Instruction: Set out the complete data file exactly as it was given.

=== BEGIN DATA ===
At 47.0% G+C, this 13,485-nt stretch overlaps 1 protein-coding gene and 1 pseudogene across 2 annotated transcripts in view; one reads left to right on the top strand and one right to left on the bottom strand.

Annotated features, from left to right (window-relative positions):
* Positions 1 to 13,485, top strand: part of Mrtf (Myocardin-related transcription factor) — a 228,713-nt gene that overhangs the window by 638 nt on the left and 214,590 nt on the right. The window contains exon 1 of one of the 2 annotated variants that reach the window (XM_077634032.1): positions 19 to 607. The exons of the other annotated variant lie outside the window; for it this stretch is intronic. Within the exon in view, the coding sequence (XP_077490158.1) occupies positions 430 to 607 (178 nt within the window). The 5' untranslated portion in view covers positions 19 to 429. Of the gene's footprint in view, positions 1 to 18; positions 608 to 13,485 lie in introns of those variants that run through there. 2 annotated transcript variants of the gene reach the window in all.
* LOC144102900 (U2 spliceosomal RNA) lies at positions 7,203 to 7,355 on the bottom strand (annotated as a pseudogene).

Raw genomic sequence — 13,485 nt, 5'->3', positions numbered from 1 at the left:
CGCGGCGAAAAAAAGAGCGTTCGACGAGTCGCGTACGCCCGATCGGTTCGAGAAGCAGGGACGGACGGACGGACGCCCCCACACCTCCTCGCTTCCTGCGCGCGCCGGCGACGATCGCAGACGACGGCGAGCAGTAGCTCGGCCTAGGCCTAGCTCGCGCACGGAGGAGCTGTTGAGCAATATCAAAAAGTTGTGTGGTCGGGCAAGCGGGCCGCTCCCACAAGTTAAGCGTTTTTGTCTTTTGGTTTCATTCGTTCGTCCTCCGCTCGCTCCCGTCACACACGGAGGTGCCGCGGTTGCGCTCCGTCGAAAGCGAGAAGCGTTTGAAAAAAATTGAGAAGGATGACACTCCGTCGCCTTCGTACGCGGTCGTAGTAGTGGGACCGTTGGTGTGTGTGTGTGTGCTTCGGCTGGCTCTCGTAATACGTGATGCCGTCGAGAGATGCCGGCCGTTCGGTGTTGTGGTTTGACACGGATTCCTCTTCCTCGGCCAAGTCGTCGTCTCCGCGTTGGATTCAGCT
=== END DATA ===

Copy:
At 47.0% G+C, this 13,485-nt stretch overlaps 1 protein-coding gene and 1 pseudogene across 2 annotated transcripts in view; one reads left to right on the top strand and one right to left on the bottom strand.

Annotated features, from left to right (window-relative positions):
* Positions 1 to 13,485, top strand: part of Mrtf (Myocardin-related transcription factor) — a 228,713-nt gene that overhangs the window by 638 nt on the left and 214,590 nt on the right. The window contains exon 1 of one of the 2 annotated variants that reach the window (XM_077634032.1): positions 19 to 607. The exons of the other annotated variant lie outside the window; for it this stretch is intronic. Within the exon in view, the coding sequence (XP_077490158.1) occupies positions 430 to 607 (178 nt within the window). The 5' untranslated portion in view covers positions 19 to 429. Of the gene's footprint in view, positions 1 to 18; positions 608 to 13,485 lie in introns of those variants that run through there. 2 annotated transcript variants of the gene reach the window in all.
* LOC144102900 (U2 spliceosomal RNA) lies at positions 7,203 to 7,355 on the bottom strand (annotated as a pseudogene).

Raw genomic sequence — 13,485 nt, 5'->3', positions numbered from 1 at the left:
CGCGGCGAAAAAAAGAGCGTTCGACGAGTCGCGTACGCCCGATCGGTTCGAGAAGCAGGGACGGACGGACGGACGCCCCCACACCTCCTCGCTTCCTGCGCGCGCCGGCGACGATCGCAGACGACGGCGAGCAGTAGCTCGGCCTAGGCCTAGCTCGCGCACGGAGGAGCTGTTGAGCAATATCAAAAAGTTGTGTGGTCGGGCAAGCGGGCCGCTCCCACAAGTTAAGCGTTTTTGTCTTTTGGTTTCATTCGTTCGTCCTCCGCTCGCTCCCGTCACACACGGAGGTGCCGCGGTTGCGCTCCGTCGAAAGCGAGAAGCGTTTGAAAAAAATTGAGAAGGATGACACTCCGTCGCCTTCGTACGCGGTCGTAGTAGTGGGACCGTTGGTGTGTGTGTGTGTGCTTCGGCTGGCTCTCGTAATACGTGATGCCGTCGAGAGATGCCGGCCGTTCGGTGTTGTGGTTTGACACGGATTCCTCTTCCTCGGCCAAGTCGTCGTCTCCGCGTTGGATTCAGCT